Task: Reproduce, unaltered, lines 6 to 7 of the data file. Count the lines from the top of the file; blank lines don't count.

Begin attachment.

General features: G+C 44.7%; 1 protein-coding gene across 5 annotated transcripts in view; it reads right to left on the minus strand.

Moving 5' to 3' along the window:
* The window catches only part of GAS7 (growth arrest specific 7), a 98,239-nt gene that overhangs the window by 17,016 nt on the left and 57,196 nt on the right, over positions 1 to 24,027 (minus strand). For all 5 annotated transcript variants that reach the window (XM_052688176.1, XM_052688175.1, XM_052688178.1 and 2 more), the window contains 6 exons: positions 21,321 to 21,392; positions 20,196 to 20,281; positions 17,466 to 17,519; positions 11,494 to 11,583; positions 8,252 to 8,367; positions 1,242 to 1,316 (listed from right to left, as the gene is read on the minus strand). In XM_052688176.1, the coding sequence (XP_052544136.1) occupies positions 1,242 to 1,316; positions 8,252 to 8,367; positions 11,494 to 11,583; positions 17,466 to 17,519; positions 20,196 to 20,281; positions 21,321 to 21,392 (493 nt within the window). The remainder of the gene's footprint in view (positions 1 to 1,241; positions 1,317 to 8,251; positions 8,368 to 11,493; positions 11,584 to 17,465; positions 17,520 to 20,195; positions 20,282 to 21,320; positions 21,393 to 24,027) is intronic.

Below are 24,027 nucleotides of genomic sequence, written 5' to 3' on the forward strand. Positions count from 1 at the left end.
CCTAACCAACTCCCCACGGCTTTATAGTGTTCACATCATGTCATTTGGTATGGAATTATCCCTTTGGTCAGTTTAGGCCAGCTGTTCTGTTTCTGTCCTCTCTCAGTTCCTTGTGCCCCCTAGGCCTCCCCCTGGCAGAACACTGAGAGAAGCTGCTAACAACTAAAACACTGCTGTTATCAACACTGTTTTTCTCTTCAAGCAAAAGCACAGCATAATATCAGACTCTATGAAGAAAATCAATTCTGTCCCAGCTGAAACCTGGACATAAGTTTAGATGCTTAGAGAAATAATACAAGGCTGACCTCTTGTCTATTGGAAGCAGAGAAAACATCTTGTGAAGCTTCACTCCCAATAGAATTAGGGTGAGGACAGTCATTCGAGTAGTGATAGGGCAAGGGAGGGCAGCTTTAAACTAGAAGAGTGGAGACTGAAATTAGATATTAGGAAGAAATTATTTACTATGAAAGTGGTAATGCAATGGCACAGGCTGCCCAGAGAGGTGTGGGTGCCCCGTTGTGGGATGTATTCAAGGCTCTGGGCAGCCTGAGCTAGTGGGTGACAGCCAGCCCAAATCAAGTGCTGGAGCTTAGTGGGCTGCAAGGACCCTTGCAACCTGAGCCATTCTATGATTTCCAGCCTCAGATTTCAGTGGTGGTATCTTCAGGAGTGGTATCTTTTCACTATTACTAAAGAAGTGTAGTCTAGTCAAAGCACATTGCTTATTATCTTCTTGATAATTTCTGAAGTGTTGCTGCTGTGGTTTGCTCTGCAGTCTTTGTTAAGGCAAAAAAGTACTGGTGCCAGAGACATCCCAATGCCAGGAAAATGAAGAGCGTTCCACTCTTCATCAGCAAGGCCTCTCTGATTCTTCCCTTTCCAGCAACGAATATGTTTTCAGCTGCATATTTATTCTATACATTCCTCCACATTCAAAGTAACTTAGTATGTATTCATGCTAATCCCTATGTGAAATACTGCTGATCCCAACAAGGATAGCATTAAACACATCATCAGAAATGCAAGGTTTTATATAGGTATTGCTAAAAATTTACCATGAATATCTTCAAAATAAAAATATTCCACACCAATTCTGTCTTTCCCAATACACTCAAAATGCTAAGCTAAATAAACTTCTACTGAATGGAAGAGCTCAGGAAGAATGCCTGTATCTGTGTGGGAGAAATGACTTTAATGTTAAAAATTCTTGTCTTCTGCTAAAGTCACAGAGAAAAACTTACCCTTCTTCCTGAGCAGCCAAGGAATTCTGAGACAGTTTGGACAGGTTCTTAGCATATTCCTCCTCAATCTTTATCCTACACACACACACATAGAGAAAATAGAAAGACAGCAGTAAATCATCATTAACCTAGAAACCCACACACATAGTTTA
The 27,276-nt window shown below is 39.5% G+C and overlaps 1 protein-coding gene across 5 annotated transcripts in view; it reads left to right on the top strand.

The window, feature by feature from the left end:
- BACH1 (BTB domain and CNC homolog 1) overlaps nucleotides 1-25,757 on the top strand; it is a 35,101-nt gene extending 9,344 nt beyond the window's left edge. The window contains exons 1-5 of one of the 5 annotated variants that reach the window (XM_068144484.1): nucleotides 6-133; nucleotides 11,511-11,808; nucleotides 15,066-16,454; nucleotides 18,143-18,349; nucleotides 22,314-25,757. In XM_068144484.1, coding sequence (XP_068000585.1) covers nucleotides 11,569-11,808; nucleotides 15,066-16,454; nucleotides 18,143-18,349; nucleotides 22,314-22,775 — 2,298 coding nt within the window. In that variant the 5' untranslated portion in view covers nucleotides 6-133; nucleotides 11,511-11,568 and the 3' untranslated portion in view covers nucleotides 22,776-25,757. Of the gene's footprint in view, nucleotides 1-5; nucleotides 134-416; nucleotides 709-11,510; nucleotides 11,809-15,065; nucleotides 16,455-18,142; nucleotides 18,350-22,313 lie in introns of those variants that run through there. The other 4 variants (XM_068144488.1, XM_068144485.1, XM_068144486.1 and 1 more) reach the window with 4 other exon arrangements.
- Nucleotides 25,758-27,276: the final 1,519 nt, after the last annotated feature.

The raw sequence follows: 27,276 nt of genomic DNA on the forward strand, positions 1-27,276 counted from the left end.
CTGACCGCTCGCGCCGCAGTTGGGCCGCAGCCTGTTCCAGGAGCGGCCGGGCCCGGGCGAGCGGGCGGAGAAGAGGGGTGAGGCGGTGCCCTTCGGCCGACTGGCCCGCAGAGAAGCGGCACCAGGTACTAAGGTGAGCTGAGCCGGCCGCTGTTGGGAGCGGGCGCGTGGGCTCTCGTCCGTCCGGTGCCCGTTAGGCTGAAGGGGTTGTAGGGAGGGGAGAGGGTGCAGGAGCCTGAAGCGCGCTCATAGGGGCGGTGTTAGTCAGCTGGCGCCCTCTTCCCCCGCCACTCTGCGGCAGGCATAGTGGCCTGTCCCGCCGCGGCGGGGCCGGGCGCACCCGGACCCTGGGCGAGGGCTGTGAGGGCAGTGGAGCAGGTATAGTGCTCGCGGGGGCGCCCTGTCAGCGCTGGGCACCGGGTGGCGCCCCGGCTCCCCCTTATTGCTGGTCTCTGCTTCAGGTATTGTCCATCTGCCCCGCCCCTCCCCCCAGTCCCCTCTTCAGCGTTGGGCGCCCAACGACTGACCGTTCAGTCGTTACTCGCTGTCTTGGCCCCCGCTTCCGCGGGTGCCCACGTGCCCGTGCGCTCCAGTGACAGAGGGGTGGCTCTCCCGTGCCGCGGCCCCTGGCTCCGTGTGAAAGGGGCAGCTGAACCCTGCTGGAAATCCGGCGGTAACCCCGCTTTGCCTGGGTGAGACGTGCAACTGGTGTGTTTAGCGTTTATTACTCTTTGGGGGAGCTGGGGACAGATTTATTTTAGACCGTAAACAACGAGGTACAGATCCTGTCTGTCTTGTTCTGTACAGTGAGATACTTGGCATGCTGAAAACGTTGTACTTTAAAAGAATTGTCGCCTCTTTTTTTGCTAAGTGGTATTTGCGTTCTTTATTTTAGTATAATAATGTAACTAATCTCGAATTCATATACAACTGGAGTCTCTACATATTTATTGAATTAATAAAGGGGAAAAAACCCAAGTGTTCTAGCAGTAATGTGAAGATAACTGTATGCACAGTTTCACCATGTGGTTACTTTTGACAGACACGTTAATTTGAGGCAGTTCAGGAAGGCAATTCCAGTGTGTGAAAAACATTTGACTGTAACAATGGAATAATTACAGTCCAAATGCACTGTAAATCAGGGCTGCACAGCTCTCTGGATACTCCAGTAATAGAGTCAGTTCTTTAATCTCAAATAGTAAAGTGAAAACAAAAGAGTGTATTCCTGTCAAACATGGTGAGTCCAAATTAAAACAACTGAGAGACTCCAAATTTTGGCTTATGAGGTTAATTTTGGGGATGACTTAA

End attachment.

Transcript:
The 27,276-nt window shown below is 39.5% G+C and overlaps 1 protein-coding gene across 5 annotated transcripts in view; it reads left to right on the top strand.

The window, feature by feature from the left end: